Writing Your Story’s Outcome

For certain stories, it may be desired to have a very positive feel to the outcome by having success matched with a positive judgment of that success. Other times, it may be desired to have a very negative feel to the outcome by matching failure with a negative judgment of that failure. In the first case, we create a “feel good” story (as they say in the ads). In the second, we create a tragedy.

But all stories do not fall at one pole or the other. Frequently, authors choose to have bad characters succeed, and show the regrettable result of that success. Other time authors choose to have a good characters fail, but show how that failure was really positive for them or others.

When deciding if you want your characters to succeed, think of the stories where the winner takes all. Also think of those stories where a valiant effort fails, yet the characters learn an important lesson about life.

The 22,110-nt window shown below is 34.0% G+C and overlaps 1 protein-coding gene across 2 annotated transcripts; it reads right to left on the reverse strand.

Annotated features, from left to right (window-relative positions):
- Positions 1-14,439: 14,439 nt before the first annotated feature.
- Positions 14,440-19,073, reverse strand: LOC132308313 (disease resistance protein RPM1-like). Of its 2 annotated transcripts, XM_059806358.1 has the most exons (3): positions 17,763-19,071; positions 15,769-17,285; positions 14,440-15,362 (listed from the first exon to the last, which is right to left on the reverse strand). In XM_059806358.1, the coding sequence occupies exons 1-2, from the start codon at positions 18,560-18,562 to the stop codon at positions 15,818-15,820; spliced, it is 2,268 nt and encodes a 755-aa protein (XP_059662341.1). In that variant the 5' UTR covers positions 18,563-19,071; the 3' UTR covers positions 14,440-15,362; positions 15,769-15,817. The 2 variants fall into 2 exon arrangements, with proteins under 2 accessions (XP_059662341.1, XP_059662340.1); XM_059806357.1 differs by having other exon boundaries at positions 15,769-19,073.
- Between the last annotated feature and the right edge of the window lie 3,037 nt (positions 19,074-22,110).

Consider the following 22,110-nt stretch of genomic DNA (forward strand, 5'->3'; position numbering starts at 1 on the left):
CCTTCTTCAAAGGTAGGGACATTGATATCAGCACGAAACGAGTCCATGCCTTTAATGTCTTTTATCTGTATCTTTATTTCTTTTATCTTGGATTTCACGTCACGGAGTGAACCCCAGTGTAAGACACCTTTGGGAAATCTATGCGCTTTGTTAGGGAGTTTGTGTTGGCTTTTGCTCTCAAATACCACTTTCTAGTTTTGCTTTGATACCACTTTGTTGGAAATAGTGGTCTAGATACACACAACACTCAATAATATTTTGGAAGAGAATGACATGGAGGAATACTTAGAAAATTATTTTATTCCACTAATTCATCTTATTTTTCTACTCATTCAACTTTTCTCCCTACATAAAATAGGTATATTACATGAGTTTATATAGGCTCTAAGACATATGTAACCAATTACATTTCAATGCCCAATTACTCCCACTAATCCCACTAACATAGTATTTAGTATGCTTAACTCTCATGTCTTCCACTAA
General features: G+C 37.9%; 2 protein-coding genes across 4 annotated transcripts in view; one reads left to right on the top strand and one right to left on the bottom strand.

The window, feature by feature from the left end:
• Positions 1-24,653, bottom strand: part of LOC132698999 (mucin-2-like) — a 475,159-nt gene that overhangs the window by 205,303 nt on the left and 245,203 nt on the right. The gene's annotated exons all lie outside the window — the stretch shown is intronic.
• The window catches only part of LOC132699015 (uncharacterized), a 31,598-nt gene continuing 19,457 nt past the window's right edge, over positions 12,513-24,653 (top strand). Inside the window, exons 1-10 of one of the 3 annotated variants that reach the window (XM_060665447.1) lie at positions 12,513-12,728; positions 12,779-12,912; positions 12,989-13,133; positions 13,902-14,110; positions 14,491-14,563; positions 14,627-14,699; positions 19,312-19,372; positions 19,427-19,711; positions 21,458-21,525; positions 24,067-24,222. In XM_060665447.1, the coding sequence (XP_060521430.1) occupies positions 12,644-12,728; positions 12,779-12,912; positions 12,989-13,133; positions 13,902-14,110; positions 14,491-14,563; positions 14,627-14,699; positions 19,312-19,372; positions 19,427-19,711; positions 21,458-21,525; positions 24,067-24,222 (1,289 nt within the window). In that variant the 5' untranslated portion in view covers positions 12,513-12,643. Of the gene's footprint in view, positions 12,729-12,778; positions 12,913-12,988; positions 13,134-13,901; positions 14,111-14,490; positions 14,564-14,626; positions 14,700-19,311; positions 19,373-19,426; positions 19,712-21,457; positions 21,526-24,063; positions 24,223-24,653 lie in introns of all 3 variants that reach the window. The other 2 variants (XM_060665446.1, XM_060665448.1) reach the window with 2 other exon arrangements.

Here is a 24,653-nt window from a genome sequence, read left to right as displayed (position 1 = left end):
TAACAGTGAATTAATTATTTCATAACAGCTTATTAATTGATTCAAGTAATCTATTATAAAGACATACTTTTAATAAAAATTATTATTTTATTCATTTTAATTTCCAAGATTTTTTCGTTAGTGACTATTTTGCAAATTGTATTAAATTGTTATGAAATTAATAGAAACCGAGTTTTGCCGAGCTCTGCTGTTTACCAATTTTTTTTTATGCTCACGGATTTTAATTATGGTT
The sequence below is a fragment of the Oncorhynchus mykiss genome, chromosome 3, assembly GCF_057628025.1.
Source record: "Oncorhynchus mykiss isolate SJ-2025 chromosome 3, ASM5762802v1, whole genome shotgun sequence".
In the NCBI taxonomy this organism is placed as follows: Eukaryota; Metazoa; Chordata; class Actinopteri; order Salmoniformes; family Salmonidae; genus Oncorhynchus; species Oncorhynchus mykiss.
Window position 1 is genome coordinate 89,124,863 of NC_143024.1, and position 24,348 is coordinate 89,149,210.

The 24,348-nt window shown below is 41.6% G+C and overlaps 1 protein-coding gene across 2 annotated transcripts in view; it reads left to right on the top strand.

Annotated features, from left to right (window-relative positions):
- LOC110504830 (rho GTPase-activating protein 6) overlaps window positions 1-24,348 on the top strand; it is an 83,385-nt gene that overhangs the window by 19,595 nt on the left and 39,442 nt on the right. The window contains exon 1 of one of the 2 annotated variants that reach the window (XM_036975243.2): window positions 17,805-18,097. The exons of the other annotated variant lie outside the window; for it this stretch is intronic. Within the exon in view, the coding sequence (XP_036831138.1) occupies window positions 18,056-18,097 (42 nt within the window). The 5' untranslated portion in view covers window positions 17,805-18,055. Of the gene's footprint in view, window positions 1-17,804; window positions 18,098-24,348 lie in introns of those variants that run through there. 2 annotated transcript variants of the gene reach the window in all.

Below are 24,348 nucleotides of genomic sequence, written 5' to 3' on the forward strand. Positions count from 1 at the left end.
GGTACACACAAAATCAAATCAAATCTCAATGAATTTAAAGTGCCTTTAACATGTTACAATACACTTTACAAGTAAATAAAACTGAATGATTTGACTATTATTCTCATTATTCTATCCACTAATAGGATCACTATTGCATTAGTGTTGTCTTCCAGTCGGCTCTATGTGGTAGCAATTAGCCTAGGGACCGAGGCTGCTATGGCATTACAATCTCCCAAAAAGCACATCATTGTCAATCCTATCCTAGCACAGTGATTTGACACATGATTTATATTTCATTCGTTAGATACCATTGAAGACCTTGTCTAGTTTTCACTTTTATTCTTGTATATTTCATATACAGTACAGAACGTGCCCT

When deciding if you want your characters to fail, think of someone getting their just desserts. Also think of those stories where a misguided success leads to a result opposite to what was hoped to achieve by the success. In short, both Success or Failure stories can be seen as an upper or a downer by the audience. The approach you take depends on the message you want to send.

Keep in mind that sometimes all the characters may not share the same exact goal but the same kind of goal. For example, all the principal characters in a story might be trying to get married. Some may succeed and others may fail. Whether the story as a whole is a Success or Failure depends on how you stack the deck. In this kind of story, Success or Failure is not an absolute, but a degree. The real question here would simply be on which side of the fence you want your audience to see the Outcome falling when all is said and done.

Excerpted from
Dramatica Story Development Software